Whatever confidence boost I got was quickly deflated as I was passed by two guys out for a jog…wearing their finishers t-shirts. I know they didn’t mean anything by it but it felt like a real kick in the face. They looked as fresh as daisies and there I was, hurting, tired and working so hard just to finish. They disappeared for a moment but they must have turned around because they passed me again coming the other way and I had to grit my teeth and forget about them.
Anyway, I got to the downhill and passed some marshalls and I heard one say to the other ‘2 hours’. I’m not sure if he was awed or horrified but hearing the time (as I’d been ignoring it on my watch) told me what I needed to know. I wasn’t doing as well as I’d hoped but I was doing better than I expected.
Mile 10: 14:21 + 11:27 (the extra 200m from my watch not matching the miles)
200m before the last mile marker my watch beeped. The last mile. The hardest mile. A steep uphill, more twisting and turning roads and a finish line that was still a lifetime away.
I wasn’t aiming for a time target anymore. I was aiming to just finish the race and get it over with. I told myself it’s only 15 minutes, only 15 more minutes and I’d be done. I wrote off any sort of kick sprint at the end and just worked on getting up the hill and getting closer to the finish.
I passed a few people here, which helped, I didn’t feel as alone as I had for the first 9 miles. The finish line was hard to spot, the usual gantry wasn’t up I guess for safety reasons with that wind, but a finisher told us to run for a green flag as the line was just past it. I found a kick after all, though where it came from I’ll never know. As I was heading for the finish a girl passed me. I was going to let her, I really was but somehow I found myself hurtling along to the finish, determined to pass her and beat her to the finish. I did, but by a mere second. We turned to each other at the end and shared a hug and a congrats. It turns out, I actually know her from an online forum and while I beat her to the finish, she beat me on time. So we were both winners 😀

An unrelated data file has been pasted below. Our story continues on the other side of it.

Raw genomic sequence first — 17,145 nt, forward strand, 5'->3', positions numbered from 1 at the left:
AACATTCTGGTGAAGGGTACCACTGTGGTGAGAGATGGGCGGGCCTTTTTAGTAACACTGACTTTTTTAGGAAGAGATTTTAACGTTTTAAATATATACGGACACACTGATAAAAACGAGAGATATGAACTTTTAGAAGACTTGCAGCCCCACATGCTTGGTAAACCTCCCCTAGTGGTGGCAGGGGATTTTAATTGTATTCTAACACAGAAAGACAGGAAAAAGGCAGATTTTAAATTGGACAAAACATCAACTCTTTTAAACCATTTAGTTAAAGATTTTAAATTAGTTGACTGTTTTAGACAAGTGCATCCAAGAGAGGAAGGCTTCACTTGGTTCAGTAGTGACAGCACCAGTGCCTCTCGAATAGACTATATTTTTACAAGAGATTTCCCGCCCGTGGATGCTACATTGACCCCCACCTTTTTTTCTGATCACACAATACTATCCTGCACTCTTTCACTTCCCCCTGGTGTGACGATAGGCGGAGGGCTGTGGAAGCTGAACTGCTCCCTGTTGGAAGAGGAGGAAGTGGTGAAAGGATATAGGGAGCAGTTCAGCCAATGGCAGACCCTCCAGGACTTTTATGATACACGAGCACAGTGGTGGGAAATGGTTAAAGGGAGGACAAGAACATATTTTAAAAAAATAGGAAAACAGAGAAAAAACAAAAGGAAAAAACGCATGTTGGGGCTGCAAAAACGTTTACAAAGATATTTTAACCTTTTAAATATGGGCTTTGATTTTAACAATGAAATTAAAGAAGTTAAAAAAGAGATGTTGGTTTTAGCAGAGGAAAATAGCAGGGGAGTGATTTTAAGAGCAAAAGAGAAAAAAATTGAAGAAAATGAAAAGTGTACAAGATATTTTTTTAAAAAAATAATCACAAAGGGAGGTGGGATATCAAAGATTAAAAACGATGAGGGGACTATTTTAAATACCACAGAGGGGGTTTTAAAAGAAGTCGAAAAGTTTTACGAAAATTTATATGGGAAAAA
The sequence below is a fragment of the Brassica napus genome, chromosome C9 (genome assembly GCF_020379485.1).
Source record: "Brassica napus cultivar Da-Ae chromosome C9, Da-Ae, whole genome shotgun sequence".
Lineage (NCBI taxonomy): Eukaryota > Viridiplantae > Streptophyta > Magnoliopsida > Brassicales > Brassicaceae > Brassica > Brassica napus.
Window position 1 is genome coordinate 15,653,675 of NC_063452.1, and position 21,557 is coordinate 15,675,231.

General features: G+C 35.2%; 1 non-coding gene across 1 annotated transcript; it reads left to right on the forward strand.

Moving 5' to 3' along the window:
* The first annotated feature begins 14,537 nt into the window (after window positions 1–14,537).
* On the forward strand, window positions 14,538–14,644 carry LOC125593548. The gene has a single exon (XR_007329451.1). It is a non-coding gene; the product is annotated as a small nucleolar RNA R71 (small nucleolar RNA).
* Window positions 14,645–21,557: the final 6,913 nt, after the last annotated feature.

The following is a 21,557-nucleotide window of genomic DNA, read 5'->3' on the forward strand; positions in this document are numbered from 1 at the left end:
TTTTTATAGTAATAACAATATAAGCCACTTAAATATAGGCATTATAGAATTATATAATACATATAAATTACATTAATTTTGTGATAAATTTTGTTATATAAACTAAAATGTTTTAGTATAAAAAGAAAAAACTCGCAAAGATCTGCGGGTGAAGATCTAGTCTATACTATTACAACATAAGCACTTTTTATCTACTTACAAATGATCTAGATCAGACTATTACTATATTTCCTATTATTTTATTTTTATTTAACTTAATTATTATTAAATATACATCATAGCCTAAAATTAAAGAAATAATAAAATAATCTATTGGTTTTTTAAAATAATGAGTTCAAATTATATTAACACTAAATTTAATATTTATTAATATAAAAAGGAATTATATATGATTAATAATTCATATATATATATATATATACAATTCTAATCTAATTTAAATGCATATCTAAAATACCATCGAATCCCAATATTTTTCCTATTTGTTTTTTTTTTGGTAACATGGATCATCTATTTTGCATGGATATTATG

It was an unexpected finish to what was probably my most difficult technical race to date. I finished in 2:15:07, a full 5 minutes off my target time.
I spotted a workmate who had been running the race also and he gave me a bottle of water. I nearly fell over when I reached for it. My legs were like jelly. I just wanted to sit down and not move. Ever. But of course I had to keep moving. I collected my finishers shirt and goody bag, looked for my friends and found one so had a bit of a chat.
When I felt better, I stretched out my hamstring as best I could, then headed down the park to see if the shuttle bus was still running. There was no one there to say yay or nay and after waiting for a while I decided, with another runner, that it was probably not going to come. We ended up walking, only to be passed by the shuttle 15 minutes later.
I had a 3 mile walk home. It took me over an hour. It was the worst 3 miles I have ever had to cover. I actually cried going up the stairs to my apartment. But I was soon in the door where I stretched, and finally, blessedly, got to sit down.
I know the weather caused a lot of havoc with people’s times and I know that it affected my race too, I’m just not so sure that was the only thing that caused me to run so badly. I told my coach afterwards; I don’t think I gave it everything I had. I don’t think I gave it my all.
But how much of that is my usual habit of being incredibly hard on myself? And how much did the weather, my hamstring and the hills affect my time? Can those factors really account for a full 5 minutes? I think it will take a lot of thought, and post-race analysis before I can come away with the right lessons to learn from this. I mean, there were positives too; I finished, and in a faster time than I thought I was running at the time. I found a kick when I needed it, twice! and had a strong finish.